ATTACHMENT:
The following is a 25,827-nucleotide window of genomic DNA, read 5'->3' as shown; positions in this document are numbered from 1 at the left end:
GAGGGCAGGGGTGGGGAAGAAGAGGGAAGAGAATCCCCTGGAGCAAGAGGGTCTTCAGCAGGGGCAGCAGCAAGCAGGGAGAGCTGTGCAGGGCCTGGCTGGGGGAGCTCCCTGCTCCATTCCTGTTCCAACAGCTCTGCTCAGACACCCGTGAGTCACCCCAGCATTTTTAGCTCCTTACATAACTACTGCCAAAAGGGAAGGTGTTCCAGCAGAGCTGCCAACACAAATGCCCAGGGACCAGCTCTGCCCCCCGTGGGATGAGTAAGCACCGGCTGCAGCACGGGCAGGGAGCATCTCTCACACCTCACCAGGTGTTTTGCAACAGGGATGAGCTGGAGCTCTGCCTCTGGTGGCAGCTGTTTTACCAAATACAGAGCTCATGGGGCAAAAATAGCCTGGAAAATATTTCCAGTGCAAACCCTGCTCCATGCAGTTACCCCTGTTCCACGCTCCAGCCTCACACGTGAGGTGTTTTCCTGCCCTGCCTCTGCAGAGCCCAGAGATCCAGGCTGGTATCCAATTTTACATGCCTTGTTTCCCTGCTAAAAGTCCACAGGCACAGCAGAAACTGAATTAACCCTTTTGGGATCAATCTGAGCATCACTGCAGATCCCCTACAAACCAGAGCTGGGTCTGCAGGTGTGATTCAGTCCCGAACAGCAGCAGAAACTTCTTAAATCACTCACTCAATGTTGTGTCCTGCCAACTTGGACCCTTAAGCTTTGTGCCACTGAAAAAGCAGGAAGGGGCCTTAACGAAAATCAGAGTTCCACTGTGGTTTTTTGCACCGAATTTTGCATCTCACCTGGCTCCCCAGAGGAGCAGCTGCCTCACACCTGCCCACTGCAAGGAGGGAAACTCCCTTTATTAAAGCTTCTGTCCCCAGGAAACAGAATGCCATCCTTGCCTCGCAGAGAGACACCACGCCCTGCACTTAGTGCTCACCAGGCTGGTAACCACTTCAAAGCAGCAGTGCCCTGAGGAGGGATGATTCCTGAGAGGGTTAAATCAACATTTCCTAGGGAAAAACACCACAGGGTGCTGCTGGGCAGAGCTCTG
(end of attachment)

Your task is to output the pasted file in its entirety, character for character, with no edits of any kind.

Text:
The following is a 25,827-nucleotide window of genomic DNA, read 5'->3' as shown; positions in this document are numbered from 1 at the left end:
GAGGGCAGGGGTGGGGAAGAAGAGGGAAGAGAATCCCCTGGAGCAAGAGGGTCTTCAGCAGGGGCAGCAGCAAGCAGGGAGAGCTGTGCAGGGCCTGGCTGGGGGAGCTCCCTGCTCCATTCCTGTTCCAACAGCTCTGCTCAGACACCCGTGAGTCACCCCAGCATTTTTAGCTCCTTACATAACTACTGCCAAAAGGGAAGGTGTTCCAGCAGAGCTGCCAACACAAATGCCCAGGGACCAGCTCTGCCCCCCGTGGGATGAGTAAGCACCGGCTGCAGCACGGGCAGGGAGCATCTCTCACACCTCACCAGGTGTTTTGCAACAGGGATGAGCTGGAGCTCTGCCTCTGGTGGCAGCTGTTTTACCAAATACAGAGCTCATGGGGCAAAAATAGCCTGGAAAATATTTCCAGTGCAAACCCTGCTCCATGCAGTTACCCCTGTTCCACGCTCCAGCCTCACACGTGAGGTGTTTTCCTGCCCTGCCTCTGCAGAGCCCAGAGATCCAGGCTGGTATCCAATTTTACATGCCTTGTTTCCCTGCTAAAAGTCCACAGGCACAGCAGAAACTGAATTAACCCTTTTGGGATCAATCTGAGCATCACTGCAGATCCCCTACAAACCAGAGCTGGGTCTGCAGGTGTGATTCAGTCCCGAACAGCAGCAGAAACTTCTTAAATCACTCACTCAATGTTGTGTCCTGCCAACTTGGACCCTTAAGCTTTGTGCCACTGAAAAAGCAGGAAGGGGCCTTAACGAAAATCAGAGTTCCACTGTGGTTTTTTGCACCGAATTTTGCATCTCACCTGGCTCCCCAGAGGAGCAGCTGCCTCACACCTGCCCACTGCAAGGAGGGAAACTCCCTTTATTAAAGCTTCTGTCCCCAGGAAACAGAATGCCATCCTTGCCTCGCAGAGAGACACCACGCCCTGCACTTAGTGCTCACCAGGCTGGTAACCACTTCAAAGCAGCAGTGCCCTGAGGAGGGATGATTCCTGAGAGGGTTAAATCAACATTTCCTAGGGAAAAACACCACAGGGTGCTGCTGGGCAGAGCTCTG